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Date: 2 March 2006

Pensioner promoting peace while helping Palestinians


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Christina Gibbs is hopeful Harmeet Sooden, pictured, taken hostage in Iraq, is alive. Photo supplied.
ISRAEL’S conflict-stricken West Bank may seem an unlikely place for a New Zealand pensioner in her mid-70s, but that’s exactly where Christina Gibb has spent two tours as part of a Christian Peacemaker Team (CPT).

The Dunedinite, who is talking in Howick tomorrow night, was inspired to join the CPTs after meeting a dedicated member in 2003. As a Quaker, she was committed to pacifism and keen to put her beliefs into action.

Ms Gibb first visited Hebron, south of Jerusalem, as part of a two-week CPT delegation. She saw the building of the controversial security wall segregating the city’s Israeli settlers from the rest of the Muslim Palestinian inhabitants.

After training in Chicago Ms Gibb returned to the West Bank in 2004 to begin the first of two three-month postings in Hebron. CPT members, in the city by Palestinian invitation, work with peace groups from both sides in the cause of “violence reduction” and human rights.

One duty is accompanying Palestinian children to school through Israeli military checkpoints and settler quarters — and interceding when embattled soldiers lean too heavily on Palestinian residents.

“Sometimes we physically get in the way and sometimes we try to negotiate with the soldiers. We document any human rights abuses we see,” says Ms Gibb.

“The Israelis are quite heavy-handed, the occupation impacts heavily on all aspects of life for all Palestinians all the time.”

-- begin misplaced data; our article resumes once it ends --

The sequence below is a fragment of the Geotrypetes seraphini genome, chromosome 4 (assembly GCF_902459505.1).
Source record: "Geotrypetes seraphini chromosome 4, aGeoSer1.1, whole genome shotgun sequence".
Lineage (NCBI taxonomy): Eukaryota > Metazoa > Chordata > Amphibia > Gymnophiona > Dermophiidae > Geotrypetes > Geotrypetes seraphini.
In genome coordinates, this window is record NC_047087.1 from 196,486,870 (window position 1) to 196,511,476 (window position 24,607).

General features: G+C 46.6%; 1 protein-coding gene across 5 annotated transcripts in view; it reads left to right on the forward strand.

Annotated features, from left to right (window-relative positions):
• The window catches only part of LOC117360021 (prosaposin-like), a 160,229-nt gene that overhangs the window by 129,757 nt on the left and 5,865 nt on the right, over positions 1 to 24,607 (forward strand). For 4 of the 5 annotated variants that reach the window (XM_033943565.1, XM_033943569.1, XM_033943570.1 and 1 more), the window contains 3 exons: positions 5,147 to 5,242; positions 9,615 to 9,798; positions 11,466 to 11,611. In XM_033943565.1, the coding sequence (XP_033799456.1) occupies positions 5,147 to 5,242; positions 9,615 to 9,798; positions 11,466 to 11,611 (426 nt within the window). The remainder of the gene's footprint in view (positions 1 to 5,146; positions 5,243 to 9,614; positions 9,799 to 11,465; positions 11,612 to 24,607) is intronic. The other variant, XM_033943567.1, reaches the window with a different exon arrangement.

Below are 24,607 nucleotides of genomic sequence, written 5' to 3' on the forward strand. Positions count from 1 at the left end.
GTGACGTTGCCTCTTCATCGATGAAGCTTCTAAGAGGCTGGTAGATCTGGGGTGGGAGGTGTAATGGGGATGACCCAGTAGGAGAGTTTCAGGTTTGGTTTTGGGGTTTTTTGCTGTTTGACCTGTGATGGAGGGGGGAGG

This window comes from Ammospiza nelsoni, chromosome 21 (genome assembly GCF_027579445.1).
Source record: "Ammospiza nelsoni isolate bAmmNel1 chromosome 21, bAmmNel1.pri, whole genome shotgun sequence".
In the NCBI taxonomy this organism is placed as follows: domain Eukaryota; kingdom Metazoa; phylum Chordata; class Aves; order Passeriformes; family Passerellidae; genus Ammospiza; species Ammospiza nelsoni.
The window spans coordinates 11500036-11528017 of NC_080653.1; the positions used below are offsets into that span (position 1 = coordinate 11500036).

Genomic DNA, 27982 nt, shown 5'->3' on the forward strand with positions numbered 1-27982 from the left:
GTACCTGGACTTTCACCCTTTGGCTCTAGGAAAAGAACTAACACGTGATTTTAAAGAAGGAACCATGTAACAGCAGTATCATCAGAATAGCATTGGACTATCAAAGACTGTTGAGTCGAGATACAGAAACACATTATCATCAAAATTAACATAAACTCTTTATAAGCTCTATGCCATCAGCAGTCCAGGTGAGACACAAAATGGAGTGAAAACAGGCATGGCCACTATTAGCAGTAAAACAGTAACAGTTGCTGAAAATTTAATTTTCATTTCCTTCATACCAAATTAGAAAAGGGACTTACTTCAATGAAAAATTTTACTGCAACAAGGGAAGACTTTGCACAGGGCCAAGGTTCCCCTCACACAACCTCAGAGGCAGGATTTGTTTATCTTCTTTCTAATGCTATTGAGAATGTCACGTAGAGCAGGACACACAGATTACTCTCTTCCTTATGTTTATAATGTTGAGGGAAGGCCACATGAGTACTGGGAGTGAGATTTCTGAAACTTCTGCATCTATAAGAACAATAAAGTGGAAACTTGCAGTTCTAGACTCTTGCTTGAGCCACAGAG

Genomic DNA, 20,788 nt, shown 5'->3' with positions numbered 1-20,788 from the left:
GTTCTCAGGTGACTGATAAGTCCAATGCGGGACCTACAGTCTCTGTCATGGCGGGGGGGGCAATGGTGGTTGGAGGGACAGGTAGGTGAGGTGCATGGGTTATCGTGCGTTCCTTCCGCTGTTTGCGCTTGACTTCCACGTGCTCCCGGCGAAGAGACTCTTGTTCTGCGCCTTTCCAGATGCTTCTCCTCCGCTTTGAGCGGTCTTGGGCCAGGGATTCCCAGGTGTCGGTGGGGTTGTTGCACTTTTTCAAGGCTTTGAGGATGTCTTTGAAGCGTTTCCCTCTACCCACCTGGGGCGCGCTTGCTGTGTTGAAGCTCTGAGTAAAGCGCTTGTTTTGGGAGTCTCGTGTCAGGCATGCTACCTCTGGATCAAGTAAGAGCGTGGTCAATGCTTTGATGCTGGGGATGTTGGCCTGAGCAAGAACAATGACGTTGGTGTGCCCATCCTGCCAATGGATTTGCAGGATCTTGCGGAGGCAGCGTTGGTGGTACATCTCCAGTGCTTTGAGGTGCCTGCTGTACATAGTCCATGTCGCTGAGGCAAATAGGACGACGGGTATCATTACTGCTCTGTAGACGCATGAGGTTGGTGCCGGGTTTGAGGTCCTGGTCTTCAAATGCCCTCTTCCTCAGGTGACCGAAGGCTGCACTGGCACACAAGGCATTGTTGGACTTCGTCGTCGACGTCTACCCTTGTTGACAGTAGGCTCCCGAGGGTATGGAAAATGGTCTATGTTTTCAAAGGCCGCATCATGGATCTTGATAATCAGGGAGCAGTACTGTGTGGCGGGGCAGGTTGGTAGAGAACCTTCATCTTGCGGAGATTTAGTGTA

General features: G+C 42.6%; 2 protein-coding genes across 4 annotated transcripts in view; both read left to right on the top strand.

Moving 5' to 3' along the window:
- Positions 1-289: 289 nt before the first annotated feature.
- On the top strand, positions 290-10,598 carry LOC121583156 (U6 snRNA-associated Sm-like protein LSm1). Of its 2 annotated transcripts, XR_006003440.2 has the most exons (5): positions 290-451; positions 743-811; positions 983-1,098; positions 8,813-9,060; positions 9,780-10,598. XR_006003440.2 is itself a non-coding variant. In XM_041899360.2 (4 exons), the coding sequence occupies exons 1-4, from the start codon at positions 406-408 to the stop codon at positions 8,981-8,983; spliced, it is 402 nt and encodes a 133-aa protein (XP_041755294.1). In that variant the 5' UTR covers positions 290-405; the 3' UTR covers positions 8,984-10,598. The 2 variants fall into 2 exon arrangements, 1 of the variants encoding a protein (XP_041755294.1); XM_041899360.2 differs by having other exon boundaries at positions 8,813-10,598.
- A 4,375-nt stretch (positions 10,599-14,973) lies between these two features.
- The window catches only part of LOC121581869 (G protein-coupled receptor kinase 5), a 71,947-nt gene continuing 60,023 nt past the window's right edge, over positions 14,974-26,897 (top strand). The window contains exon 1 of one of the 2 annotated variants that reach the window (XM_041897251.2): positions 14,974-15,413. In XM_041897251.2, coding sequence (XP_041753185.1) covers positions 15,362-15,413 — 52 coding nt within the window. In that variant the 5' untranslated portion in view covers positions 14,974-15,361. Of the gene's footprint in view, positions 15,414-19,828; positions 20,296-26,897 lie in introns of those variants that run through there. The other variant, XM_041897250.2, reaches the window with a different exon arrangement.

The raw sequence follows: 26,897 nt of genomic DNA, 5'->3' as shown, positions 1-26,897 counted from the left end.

She has never been injured or felt her life threatened. But she was once briefly detained by Israeli police and avoided their tear gas only through a fortuitous change in wind direction.

And while the violence showcased by the news media remains unfortunately typical for Hebron, Ms Gibb says most of the resistance offered to the Israeli occupation forces is passive.

“There’s still a tendency by the media to treat Palestinians as terrorists, but in our experience the vast majority are engaged in peaceful resistance – the kind of resistance of being absolutely determined to stay where they have always lived, and not to be squeezed out and to carry on with their every day lives under increasingly terrible conditions.”

Conditions she says are only exasperated by the wall and increasingly tight security.

“The everyday human contact where you get to know people as people is now very difficult for Palestinians and Israelis.”

Ultimately she considers the conflict the product of extremists, saying: “There are many people, Israelis and Palestinian, longing for peace with justice for everybody there. This conflict is not primarily between Israeli and Palestinian per se, or between Muslims and Jews; it’s between those who want peace with justice for everybody, and the extremists on both sides who don’t.”

Ms Gibb is part of a CPT Middle Eastern effort that recently made headlines after Auckland resident Harmeet Sooden was kidnapped by Iraqi resistance group, the Swords of Truth.

While training in Chicago, Ms Gibb met another of the hostages still held with Mr Sooden, American Tom Fox.

She reserves hope for their safety and was heartened by the latest of three video messages aired on Arabic TV news channel, Al-Jazeera.

She views her fellow peace-makers’ imprisonment as no different from that of other innocent detainees held without trial at Guantanamo Bay and other United States detention camps and hopes they’ll all be returned home soon.

Ms Gibb speaks of her experiences amid the Israeli-Palestinian conflict at a public meeting sponsored jointly by All Saints’ Anglican Church and the Society of Friends on Friday at 7.30pm, in the Haseler Hall, below All Saints’ Church, corner of Selwyn Rd and The Glebe, Howick. Phone inquiries to 534-6864.

© Copyright 2006 Times Newspapers

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